CEFC China Energy emerged from obscurity to buy up a horde of overseas assets from energy firms to European real estate. Now the ambitious but secretive mainland conglomerate is in trouble.
The head of CEFC has reportedly been detained for questioning by Chinese authorities, and the Shanghai-based firm, China’s largest privately owned oil and gas group, is said to have been taken over by an arm of the Shanghai government.
CEFC now appears to be joining the ranks of other corporate players from China, including Anbang Insurance Group, HNA Group and Dalian Wanda Group, which have been punished by the country’s regulators after splurging on offshore deals.
CEFC Puts Billions into Real Estate
Founded in 2002 as a crude oil trading firm, CEFC made global headlines last September when it agreed to pay $9.1 billion for a 14.2 percent stake in Russian oil giant Rosneft. The deal, which is now in jeopardy, would make the Chinese company one the largest shareholders in the world’s biggest listed petroleum firm.
In recent years, CEFC has also spread its wings beyond energy to invest in real estate both in China and abroad. An affiliate of CEFC joined seven other strategic investors to shell out RMB 30 billion ($4.3 billion) for a combined 13.16 percent stake in Hengda Real Estate, the property unit of developer China Evergrande in January of last year.
Ye Jianming Becomes Major Prague Player
CEFC has also snapped up real estate assets in the Czech Republic, where it has been a pioneer Chinese investor, buying stakes in businesses from airline Travel Service to central European investment firm J&T Finance Group. In September 2015, CEFC purchased the former Land Bank (Živnostenská banka) building in central Prague, and shortly thereafter signed a deal to scoop up the five-star Le Palais Art Hotel Prague.
The following August, the company was cleared by Czech authorities to buy the five-star Mandarin Oriental hotel in the capital city from Singapore-based Hotel Properties Limited. CEFC extended the shopping spree three months later by picking up the Florentinum office complex in Prague from private equity group Penta Investments for a reported $311.5 million.
The company has also invested in top Czech football club Slavia Prague and has moved to buy a 70 percent stake in the club’s stadium, with plans to redevelop the venue.
Strata Floors, Petrol Stations and Industrial Zones
Closer to home, CEFC has also made a splash in Hong Kong, where it paid HK$1.4 billion ($177 million) to buy three office floors overlooking Victoria Harbour at the Wan Chai Convention Plaza.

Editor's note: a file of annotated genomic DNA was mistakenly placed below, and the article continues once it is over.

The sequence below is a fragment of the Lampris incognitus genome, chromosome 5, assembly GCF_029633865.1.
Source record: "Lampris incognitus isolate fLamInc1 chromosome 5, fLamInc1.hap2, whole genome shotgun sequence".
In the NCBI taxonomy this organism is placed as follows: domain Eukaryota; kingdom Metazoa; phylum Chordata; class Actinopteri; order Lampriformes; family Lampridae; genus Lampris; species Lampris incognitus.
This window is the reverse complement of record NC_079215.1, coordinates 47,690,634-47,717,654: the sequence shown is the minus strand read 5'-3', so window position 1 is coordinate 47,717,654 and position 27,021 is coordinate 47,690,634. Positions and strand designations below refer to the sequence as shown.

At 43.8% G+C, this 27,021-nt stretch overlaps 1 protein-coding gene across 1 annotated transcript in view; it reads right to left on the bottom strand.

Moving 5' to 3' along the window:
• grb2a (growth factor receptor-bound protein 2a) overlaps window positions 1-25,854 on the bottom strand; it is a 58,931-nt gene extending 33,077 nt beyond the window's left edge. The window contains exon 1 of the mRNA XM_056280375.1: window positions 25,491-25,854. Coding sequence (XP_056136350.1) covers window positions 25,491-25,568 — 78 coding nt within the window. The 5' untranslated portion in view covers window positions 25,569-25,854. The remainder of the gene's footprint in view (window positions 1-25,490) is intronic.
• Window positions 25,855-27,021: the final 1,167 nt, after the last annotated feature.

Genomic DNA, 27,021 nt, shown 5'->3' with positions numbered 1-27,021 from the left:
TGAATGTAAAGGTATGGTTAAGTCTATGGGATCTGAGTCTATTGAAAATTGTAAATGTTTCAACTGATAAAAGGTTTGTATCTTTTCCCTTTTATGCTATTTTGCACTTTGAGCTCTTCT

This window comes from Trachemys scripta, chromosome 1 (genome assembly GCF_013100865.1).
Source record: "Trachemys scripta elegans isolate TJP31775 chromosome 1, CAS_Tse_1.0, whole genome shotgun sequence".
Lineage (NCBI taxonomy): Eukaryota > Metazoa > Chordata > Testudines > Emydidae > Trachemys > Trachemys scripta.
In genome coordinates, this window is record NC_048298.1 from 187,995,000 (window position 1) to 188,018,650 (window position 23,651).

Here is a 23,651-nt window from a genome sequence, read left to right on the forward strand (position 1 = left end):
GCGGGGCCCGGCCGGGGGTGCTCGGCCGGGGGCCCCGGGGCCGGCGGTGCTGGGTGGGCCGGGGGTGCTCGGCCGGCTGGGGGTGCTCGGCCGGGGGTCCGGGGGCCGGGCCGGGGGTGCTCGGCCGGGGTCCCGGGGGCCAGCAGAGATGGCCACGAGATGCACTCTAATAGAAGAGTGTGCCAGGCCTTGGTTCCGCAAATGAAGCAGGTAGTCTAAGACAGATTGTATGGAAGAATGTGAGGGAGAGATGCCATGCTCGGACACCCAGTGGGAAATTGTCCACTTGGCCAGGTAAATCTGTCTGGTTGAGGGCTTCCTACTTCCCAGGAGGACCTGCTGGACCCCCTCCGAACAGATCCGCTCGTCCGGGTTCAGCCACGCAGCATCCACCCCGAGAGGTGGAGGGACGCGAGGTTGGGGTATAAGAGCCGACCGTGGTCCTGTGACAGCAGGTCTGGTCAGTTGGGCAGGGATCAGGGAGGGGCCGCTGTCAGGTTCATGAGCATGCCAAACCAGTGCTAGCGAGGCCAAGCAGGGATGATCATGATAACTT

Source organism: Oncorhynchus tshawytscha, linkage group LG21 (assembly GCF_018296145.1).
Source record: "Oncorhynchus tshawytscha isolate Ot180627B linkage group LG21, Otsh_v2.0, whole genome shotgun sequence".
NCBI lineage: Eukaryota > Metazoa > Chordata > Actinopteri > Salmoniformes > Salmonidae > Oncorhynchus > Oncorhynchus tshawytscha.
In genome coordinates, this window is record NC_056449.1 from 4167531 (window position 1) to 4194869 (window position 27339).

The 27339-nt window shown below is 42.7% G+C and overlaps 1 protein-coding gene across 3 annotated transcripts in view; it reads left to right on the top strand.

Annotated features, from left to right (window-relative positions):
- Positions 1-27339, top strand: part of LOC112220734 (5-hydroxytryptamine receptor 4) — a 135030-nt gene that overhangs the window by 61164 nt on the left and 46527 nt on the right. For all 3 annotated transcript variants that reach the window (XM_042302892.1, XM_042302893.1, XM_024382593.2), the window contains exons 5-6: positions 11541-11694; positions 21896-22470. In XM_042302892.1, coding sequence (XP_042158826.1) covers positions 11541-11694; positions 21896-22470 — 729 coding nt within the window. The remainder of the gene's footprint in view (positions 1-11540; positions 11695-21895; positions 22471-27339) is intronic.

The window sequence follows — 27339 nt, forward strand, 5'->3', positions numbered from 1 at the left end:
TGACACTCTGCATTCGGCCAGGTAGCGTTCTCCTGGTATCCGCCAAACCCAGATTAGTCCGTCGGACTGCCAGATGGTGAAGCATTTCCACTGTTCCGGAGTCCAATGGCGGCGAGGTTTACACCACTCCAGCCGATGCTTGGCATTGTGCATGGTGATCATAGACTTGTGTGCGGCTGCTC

The company’s property interests have stretched beyond office buildings and sports arenas. Last year, CEFC agreed to buy a controlling stake in oil refiner KMG International, a unit of Kazakh state energy firm KazMunayGaz. Through the deal, CEFC committed to invest more than $3 billion over five years in the group that operates over 1,100 petrol stations across Europe.
CEFC, a cheerleader for China’s Belt and Road trade and infrastructure drive, also said it was planning to set up an industrial zone in the port city of Poti, Georgia, which would serve as a logistics and trading hub linking China to Europe and Central Asia.
Buying Binge Hits Regulatory Wall
The sustainability of the company’s growth trajectory is now in question, as CEFC’s young founder and chairman Ye Jianming is reported to have been detained and investigated for suspected economic crimes last month, according to Chinese news outlet Caixin.
CEFC has denounced the Caixin report as “irresponsible” and said it was not based on fact. Reports have also surfaced that management of CEFC has been taken over by Shanghai Guosheng Group Co, an investment agency controlled by the Shanghai municipal government.
CEFC Joins Ranks of China’s Illiquid Mega-Investors
The reasons for the takeover are unclear, but a Reuters account suggests that CEFC is facing liquidity pressure, prompting the company to approach non-traditional lenders for short-term loans at exorbitant rates, according to sources.
The conglomerate has about RMB 44 billion ($6.94 billion) of short-term debt coming due by the first half of this year, according to a 2017 disclosure cited by Reuters. CEFC has total debt of RMB 117 billion as of June 2017, versus total assets of RMB 169 billion. The company claimed $42 billion of revenue in 2015.
The reported state seizure of CEFC evokes the fate of Anbang Insurance Group, the Beijing-based conglomerate best known for a $30 billion global buying spree that included the Waldorf Astoria hotel in New York. The China Insurance Regulatory Commission (CIRC) formally took control of Anbang late last month, announcing that its former chairman and CEO Wu Xiaohui, who disappeared into detention last year, is being prosecuted for economic crimes.